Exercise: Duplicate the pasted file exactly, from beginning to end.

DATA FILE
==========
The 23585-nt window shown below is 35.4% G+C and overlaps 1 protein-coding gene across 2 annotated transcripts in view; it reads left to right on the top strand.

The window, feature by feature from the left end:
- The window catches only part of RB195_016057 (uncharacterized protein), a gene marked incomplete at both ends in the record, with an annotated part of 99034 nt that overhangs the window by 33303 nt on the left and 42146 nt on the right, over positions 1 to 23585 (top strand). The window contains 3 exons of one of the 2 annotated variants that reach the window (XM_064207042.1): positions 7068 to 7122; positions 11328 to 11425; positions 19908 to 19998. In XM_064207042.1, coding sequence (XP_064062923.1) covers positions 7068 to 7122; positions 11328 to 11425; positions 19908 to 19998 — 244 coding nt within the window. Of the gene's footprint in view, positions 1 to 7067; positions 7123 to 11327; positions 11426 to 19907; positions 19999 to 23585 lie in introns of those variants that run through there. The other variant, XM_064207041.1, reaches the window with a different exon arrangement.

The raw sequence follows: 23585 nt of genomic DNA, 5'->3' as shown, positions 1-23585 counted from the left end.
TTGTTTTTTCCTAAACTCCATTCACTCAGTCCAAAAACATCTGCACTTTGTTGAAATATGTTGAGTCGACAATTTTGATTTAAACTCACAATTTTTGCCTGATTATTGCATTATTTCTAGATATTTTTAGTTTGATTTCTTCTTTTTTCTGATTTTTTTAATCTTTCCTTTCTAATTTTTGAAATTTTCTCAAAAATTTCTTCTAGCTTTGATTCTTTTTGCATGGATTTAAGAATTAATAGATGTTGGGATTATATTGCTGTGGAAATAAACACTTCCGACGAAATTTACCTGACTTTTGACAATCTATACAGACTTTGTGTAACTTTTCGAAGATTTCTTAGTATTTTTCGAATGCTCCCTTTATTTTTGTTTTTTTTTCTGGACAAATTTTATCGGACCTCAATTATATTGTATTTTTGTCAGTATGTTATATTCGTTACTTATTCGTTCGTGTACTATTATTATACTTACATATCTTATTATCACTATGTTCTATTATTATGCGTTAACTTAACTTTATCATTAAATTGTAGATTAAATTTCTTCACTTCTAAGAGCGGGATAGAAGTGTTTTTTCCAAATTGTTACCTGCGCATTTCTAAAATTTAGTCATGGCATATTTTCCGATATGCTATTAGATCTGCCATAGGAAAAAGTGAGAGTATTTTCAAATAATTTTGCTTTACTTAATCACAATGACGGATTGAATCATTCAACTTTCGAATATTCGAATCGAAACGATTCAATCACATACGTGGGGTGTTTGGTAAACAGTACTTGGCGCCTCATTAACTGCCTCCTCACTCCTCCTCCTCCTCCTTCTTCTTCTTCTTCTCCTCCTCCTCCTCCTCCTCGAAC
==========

The 23585-nt window shown below is 35.4% G+C and overlaps 1 protein-coding gene across 2 annotated transcripts in view; it reads left to right on the top strand.

The window, feature by feature from the left end:
- The window catches only part of RB195_016057 (uncharacterized protein), a gene marked incomplete at both ends in the record, with an annotated part of 99034 nt that overhangs the window by 33303 nt on the left and 42146 nt on the right, over positions 1 to 23585 (top strand). The window contains 3 exons of one of the 2 annotated variants that reach the window (XM_064207042.1): positions 7068 to 7122; positions 11328 to 11425; positions 19908 to 19998. In XM_064207042.1, coding sequence (XP_064062923.1) covers positions 7068 to 7122; positions 11328 to 11425; positions 19908 to 19998 — 244 coding nt within the window. Of the gene's footprint in view, positions 1 to 7067; positions 7123 to 11327; positions 11426 to 19907; positions 19999 to 23585 lie in introns of those variants that run through there. The other variant, XM_064207041.1, reaches the window with a different exon arrangement.

The raw sequence follows: 23585 nt of genomic DNA, 5'->3' as shown, positions 1-23585 counted from the left end.
TTGTTTTTTCCTAAACTCCATTCACTCAGTCCAAAAACATCTGCACTTTGTTGAAATATGTTGAGTCGACAATTTTGATTTAAACTCACAATTTTTGCCTGATTATTGCATTATTTCTAGATATTTTTAGTTTGATTTCTTCTTTTTTCTGATTTTTTTAATCTTTCCTTTCTAATTTTTGAAATTTTCTCAAAAATTTCTTCTAGCTTTGATTCTTTTTGCATGGATTTAAGAATTAATAGATGTTGGGATTATATTGCTGTGGAAATAAACACTTCCGACGAAATTTACCTGACTTTTGACAATCTATACAGACTTTGTGTAACTTTTCGAAGATTTCTTAGTATTTTTCGAATGCTCCCTTTATTTTTGTTTTTTTTTCTGGACAAATTTTATCGGACCTCAATTATATTGTATTTTTGTCAGTATGTTATATTCGTTACTTATTCGTTCGTGTACTATTATTATACTTACATATCTTATTATCACTATGTTCTATTATTATGCGTTAACTTAACTTTATCATTAAATTGTAGATTAAATTTCTTCACTTCTAAGAGCGGGATAGAAGTGTTTTTTCCAAATTGTTACCTGCGCATTTCTAAAATTTAGTCATGGCATATTTTCCGATATGCTATTAGATCTGCCATAGGAAAAAGTGAGAGTATTTTCAAATAATTTTGCTTTACTTAATCACAATGACGGATTGAATCATTCAACTTTCGAATATTCGAATCGAAACGATTCAATCACATACGTGGGGTGTTTGGTAAACAGTACTTGGCGCCTCATTAACTGCCTCCTCACTCCTCCTCCTCCTCCTTCTTCTTCTTCTTCTCCTCCTCCTCCTCCTCCTCGAAC